• All name arguments of death will be passed to either the constructor or as childName to birth first.
• For each call to birth(parentName, childName), it is guaranteed that parentName is alive.
• At most 105 calls will be made to birth and death.
• At most 10 calls will be made to getInheritanceOrder.

## Solution: HashTable + DFS

Record :
1. mapping from parent to children (ordered)

Time complexity: getInheritanceOrder O(n), other O(1)
Space complexity: O(n)

## Python3

Given an array nums that represents a permutation of integers from 1 to n. We are going to construct a binary search tree (BST) by inserting the elements of nums in order into an initially empty BST. Find the number of different ways to reorder nums so that the constructed BST is identical to that formed from the original array nums.

For example, given nums = [2,1,3], we will have 2 as the root, 1 as a left child, and 3 as a right child. The array [2,3,1] also yields the same BST but [3,2,1] yields a different BST.

Return the number of ways to reorder nums such that the BST formed is identical to the original BST formed from nums.

Since the answer may be very large, return it modulo 10^9 + 7.

Example 1:

Input: nums = [2,1,3]
Output: 1
Explanation: We can reorder nums to be [2,3,1] which will yield the same BST. There are no other ways to reorder nums which will yield the same BST.


Example 2:

Input: nums = [3,4,5,1,2]
Output: 5
Explanation: The following 5 arrays will yield the same BST:
[3,1,2,4,5]
[3,1,4,2,5]
[3,1,4,5,2]
[3,4,1,2,5]
[3,4,1,5,2]


Example 3:

Input: nums = [1,2,3]
Output: 0
Explanation: There are no other orderings of nums that will yield the same BST.


Example 4:

Input: nums = [3,1,2,5,4,6]
Output: 19


Example 5:

Input: nums = [9,4,2,1,3,6,5,7,8,14,11,10,12,13,16,15,17,18]
Output: 216212978
Explanation: The number of ways to reorder nums to get the same BST is 3216212999. Taking this number modulo 10^9 + 7 gives 216212978.


Constraints:

• 1 <= nums.length <= 1000
• 1 <= nums[i] <= nums.length
• All integers in nums are distinct.

## Solution: Recursion + Combinatorics

For a given root (first element of the array), we can split the array into left children (nums[i] < nums[0]) and right children (nums[i] > nums[0]). Assuming there are l nodes for the left and r nodes for the right. We have C(l + r, l) different ways to insert l elements into a (l + r) sized array. Within node l / r nodes, we have ways(left) / ways(right) different ways to re-arrange those nodes. So the total # of ways is:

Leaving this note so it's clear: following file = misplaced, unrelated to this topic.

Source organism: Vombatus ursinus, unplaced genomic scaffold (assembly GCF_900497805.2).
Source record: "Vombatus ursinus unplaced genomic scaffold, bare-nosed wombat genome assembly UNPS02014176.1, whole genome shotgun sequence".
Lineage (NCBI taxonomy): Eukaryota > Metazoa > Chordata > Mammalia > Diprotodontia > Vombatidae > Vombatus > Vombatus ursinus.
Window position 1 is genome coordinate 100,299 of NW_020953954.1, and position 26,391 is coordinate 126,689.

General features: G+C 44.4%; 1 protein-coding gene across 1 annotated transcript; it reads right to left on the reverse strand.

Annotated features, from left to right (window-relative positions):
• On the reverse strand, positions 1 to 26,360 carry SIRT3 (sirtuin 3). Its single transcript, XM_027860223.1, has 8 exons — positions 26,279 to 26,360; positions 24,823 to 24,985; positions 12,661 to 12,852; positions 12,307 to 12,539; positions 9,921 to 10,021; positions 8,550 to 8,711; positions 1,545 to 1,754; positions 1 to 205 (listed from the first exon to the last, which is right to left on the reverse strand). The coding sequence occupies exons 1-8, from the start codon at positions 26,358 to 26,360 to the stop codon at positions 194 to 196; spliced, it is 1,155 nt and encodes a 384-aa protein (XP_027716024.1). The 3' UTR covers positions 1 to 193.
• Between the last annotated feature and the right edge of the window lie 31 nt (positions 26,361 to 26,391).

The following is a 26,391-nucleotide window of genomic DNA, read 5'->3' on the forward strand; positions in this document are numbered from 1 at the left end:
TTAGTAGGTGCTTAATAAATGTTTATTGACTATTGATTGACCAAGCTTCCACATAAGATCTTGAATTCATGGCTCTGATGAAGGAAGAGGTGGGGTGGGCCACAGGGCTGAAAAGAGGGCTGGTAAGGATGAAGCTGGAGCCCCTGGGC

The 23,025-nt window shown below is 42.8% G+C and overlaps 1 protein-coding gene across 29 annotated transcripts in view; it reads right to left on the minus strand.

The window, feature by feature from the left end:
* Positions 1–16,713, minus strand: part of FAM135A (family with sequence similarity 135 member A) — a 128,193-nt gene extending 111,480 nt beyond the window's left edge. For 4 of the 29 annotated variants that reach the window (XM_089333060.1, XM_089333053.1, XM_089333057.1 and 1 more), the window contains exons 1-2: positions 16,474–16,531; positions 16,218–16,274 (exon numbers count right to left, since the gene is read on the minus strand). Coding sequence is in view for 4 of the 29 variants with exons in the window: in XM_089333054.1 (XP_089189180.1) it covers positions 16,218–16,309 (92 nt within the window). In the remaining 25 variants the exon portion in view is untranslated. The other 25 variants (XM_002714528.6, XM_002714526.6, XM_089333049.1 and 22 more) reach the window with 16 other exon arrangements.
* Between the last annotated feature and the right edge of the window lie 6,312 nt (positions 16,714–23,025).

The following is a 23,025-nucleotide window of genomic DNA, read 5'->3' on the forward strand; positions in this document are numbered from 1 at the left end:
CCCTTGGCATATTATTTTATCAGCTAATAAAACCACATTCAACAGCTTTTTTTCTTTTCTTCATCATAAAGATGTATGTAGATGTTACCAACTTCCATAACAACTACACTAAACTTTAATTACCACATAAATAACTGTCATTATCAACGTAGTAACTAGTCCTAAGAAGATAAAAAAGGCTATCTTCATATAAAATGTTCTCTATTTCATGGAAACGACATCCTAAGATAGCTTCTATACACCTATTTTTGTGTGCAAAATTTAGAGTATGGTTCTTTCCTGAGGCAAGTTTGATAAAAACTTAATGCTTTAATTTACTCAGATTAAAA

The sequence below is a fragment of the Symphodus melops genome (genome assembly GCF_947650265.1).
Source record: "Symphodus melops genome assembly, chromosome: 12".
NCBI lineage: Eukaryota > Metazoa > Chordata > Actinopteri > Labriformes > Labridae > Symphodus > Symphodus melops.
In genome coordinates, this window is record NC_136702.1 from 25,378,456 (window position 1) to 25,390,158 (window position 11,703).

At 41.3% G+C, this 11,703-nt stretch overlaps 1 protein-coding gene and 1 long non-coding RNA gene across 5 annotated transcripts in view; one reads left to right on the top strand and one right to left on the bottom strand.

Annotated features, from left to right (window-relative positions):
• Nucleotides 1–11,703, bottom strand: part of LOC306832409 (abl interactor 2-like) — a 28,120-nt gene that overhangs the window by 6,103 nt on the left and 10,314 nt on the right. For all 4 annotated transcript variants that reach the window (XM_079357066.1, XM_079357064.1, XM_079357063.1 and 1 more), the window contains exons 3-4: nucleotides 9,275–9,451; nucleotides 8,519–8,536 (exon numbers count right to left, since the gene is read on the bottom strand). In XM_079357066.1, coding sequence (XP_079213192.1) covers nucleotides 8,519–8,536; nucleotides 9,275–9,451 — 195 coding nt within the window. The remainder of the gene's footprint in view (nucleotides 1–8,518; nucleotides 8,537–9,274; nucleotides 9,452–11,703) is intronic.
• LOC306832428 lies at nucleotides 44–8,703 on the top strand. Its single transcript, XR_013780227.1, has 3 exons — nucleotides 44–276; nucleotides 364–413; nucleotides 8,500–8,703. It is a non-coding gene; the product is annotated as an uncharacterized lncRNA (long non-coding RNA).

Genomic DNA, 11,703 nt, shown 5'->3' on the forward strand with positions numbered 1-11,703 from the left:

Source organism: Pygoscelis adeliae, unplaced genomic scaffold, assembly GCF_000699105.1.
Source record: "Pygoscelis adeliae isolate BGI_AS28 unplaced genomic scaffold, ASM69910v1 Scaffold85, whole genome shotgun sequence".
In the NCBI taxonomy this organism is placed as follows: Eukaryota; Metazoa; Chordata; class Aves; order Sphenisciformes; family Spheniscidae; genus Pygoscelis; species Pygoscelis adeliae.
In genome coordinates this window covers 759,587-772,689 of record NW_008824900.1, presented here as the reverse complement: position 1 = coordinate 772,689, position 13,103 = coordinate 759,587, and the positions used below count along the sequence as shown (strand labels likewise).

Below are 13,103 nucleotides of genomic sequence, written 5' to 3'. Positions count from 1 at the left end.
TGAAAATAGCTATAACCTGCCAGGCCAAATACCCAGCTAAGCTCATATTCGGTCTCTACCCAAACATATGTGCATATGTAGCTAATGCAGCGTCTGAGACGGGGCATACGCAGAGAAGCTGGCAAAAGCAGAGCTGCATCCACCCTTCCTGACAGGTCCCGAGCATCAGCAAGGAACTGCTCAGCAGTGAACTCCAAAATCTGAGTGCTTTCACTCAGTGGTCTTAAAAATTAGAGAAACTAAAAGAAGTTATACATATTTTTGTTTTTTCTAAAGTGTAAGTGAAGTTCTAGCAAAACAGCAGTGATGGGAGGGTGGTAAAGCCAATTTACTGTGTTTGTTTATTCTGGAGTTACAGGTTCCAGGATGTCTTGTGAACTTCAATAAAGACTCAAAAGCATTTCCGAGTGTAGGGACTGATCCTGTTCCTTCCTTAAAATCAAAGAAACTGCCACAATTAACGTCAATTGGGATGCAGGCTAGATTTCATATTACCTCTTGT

C(l + r, l) * ways(l) * ways(r)
Don’t forget to minus one for the final answer.

Time complexity: O(n^2)
Space complexity: O(n^2)

## python3

Implement a basic calculator to evaluate a simple expression string.

The expression string may contain open ( and closing parentheses ), the plus + or minus sign -non-negative integers and empty spaces .

Example 1:

Input: "1 + 1"
Output: 2


Example 2:

Input: " 2-1 + 2 "
Output: 3

Example 3:

Input: "(1+(4+5+2)-3)+(6+8)"
Output: 23

Note:

• You may assume that the given expression is always valid.
• Do not use the eval built-in library function.

## Solution: Recursion

Make a recursive call when there is an open parenthesis and return if there is close parenthesis.

Time complexity: O(n)
Space complexity: O(n)

## Python3

Alex and Lee continue their games with piles of stones.  There are a number of piles arranged in a row, and each pile has a positive integer number of stones piles[i].  The objective of the game is to end with the most stones.

Alex and Lee take turns, with Alex starting first.  Initially, M = 1.

On each player’s turn, that player can take all the stones in the first X remaining piles, where 1 <= X <= 2M.  Then, we set M = max(M, X).

The game continues until all the stones have been taken.

Assuming Alex and Lee play optimally, return the maximum number of stones Alex can get.

Example 1:

Input: piles = [2,7,9,4,4]
Output: 10
Explanation:  If Alex takes one pile at the beginning, Lee takes two piles, then Alex takes 2 piles again. Alex can get 2 + 4 + 4 = 10 piles in total. If Alex takes two piles at the beginning, then Lee can take all three piles left. In this case, Alex get 2 + 7 = 9 piles in total. So we return 10 since it's larger.


Constraints:

• 1 <= piles.length <= 100
• 1 <= piles[i] <= 10 ^ 4

## Solution: Recursion + Memoization

def solve(s, m) = max diff score between two players starting from s for the given M.

cache[s][M] = max{sum(piles[s:s+x]) – solve(s+x, max(x, M)}, 1 <= x <= 2*M, s + x <= n

Time complexity: O(n^3)
Space complexity: O(n^2)